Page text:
Richard Reibstein's practice covers five areas:
Richard Reibstein's practice covers five areas:
Richard regularly counsels employers how to comply with the law and avoid lawsuits that could arise under an array of labor and employment laws. He also defends employers in claims involving employment discrimination (including workplace harassment, hostile work environment and disability claims), wrongful discharge and workplace torts (including defamation, fraud, invasion of privacy, tortious interference and negligent hiring and retention) as well as ERISA litigation. Richard represents management at NLRB proceedings, arbitrations and collective bargaining negotiations and advises employers on remaining union-free. He also defends employers in the areas of family and medical leaves, benefit disputes, workplace investigations and the areas of construction and health care labor law.
Richard began his legal career with the U.S. Department of Labor and the National Labor Relations Board in Washington, D.C., before going into private practice.
Richard’s representative experience includes:
Independent Contractor and Wage/Hour Compliance
In the area of independent contractor and wage/hour compliance, Richard has designed programs for more than 60 companies across the country to enhance compliance with independent contractor laws at the federal and state levels, using IC Diagnostics(TM), a proprietary process developed and refined over the past 10 years. He also defends businesses across the country before administrative agencies in unemployment and other regulatory proceedings and before the courts in single plaintiff and class action employee misclassification lawsuits and claims seeking overtime, unpaid benefits, unpaid expenses and other types of misclassification claims. Richard has represented over 100 clients in an array of diverse industries using various business models including the gig economy.
His most recent class action cases have involved an independent contractor misclassification claim by 1,500 on-demand couriers under California law, a claim for unpaid hours by over 4,000 New York live-in home health aides, an overtime claim in a Florida federal court seeking collective certification of 800 route sales persons located in the Southeast and Gulf Coast, a class action and PAGA misclassification claim brought on behalf of insurance adjusters in California, and a nationwide collective and class action misclassification claim brought in Massachusetts involving over 1,800 local childcare consultants for an au pair agency.
Richard has also been retained by clients on a number of occasions in the recent past as “special counsel” to assist other large law firms in successfully defending independent contractor misclassification class actions.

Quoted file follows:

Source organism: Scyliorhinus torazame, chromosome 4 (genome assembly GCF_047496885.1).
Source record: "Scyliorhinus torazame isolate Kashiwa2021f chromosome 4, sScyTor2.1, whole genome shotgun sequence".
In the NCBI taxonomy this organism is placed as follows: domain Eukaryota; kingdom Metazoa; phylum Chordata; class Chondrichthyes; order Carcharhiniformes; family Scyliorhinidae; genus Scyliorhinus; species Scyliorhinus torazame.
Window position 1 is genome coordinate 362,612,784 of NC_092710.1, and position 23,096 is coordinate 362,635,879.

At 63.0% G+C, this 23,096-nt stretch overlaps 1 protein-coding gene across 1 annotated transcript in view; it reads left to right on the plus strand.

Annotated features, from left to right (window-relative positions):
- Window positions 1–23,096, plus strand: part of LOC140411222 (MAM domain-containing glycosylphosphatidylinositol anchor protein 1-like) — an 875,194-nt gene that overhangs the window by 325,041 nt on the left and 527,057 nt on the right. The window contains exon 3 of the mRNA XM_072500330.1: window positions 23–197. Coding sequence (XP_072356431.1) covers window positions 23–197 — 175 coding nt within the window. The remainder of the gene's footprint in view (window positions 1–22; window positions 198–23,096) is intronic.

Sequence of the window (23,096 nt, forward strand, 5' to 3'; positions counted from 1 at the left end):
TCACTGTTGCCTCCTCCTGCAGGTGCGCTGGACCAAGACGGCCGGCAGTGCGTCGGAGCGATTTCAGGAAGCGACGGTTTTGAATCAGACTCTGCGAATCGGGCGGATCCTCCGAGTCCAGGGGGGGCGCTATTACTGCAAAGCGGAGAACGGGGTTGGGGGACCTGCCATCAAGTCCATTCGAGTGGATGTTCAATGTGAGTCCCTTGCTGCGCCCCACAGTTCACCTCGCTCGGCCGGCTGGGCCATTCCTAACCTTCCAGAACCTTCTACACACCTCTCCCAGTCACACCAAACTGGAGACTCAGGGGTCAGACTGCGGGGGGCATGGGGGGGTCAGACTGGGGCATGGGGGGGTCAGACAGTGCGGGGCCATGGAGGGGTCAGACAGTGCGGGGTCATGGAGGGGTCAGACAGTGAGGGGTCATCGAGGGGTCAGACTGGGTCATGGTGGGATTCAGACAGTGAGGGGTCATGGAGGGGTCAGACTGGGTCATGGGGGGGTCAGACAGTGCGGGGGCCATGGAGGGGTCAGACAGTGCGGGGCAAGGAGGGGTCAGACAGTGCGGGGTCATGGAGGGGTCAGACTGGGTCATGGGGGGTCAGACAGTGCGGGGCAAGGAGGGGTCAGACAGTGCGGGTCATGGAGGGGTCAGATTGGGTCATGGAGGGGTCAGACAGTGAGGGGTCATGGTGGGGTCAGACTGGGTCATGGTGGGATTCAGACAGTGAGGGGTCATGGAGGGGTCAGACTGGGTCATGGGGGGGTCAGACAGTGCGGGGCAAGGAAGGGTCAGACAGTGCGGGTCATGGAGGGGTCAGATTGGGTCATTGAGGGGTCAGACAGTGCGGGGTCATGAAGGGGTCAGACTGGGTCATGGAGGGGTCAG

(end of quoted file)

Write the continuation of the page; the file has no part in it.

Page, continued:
Beginning in 2010, Richard has published the only legal blog with original content dedicated to independent contractor compliance and misclassification, having written more than 250 comprehensive posts, including a monthly update of judicial, administrative and legislative developments in the area. He wrote the seminal “White Paper” on how companies can minimize the risk of independent contractor misclassification, one of the most viewed legal resources for companies and lawyers seeking information about independent contractor misclassification and compliance. Since 2008, he has written over four dozen articles and has made over two dozen presentations to businesses and industry associations on the subject.
Richard has been quoted on the subject of independent contractor law and other timely labor and employment issues by the media and legal and business press, including the Los Angeles Times, Washington Post, New York Times, New York Law Journal, Reuters, Bloomberg and Law360.
Unfair Competition / Trade Secrets / Non-Competition Agreements
In addition, Richard has extensive experience in the area of non-compete and trade secret law. He crafts corporate protection plans and negotiates and drafts state-of-the-art non-compete agreements, confidentiality pledges and other types of restrictive covenants. He counsels clients on securing compliance with such agreements by departing employees and their new employers and, conversely, how to lift-out key employees of competitors who have signed these types of agreements.
Where necessary, Richard litigates controversies across the country involving non-compete and non-solicitation provisions, trade secret obligations and employees’ fiduciary duty of loyalty. He has obtained a number of temporary restraining orders and preliminary injunctions and secured final relief, including multiple cases with injunctions that restrained a client’s former employees and their new employer from doing business with certain customers and required payment of damages for unfair competition and reimbursement of legal fees and expenses. Richard has also defeated numerous claims brought in court or threatened litigation for alleged use of trade secrets and breach of non-solicitation and non-compete clauses. He has also written a chapter entitled Non-Competes and Other Restrictive Covenants in Leading Lawyers on Terms of Employment and Restrictive Covenants.
Employment Discrimination, Wrongful Discharge and Other Employment Litigations
Richard has secured dismissals and defense judgments in more than 120 employment cases in the federal and state courts. His most significant accomplishments, though, are the hundreds of threatened and anticipated lawsuits by employees that he has avoided for clients that have sought his advice and counsel before being sued.
Richard is also co-author of two books published by the Bureau of National Affairs on the subject of workplace torts, “Employer’s Guide to Workplace Torts” and “Negligent Hiring, Fraud, Defamation and Other Emerging Areas of Employer Liability.”
with honors, The George Washington University Law School
with distinction, University of Rochester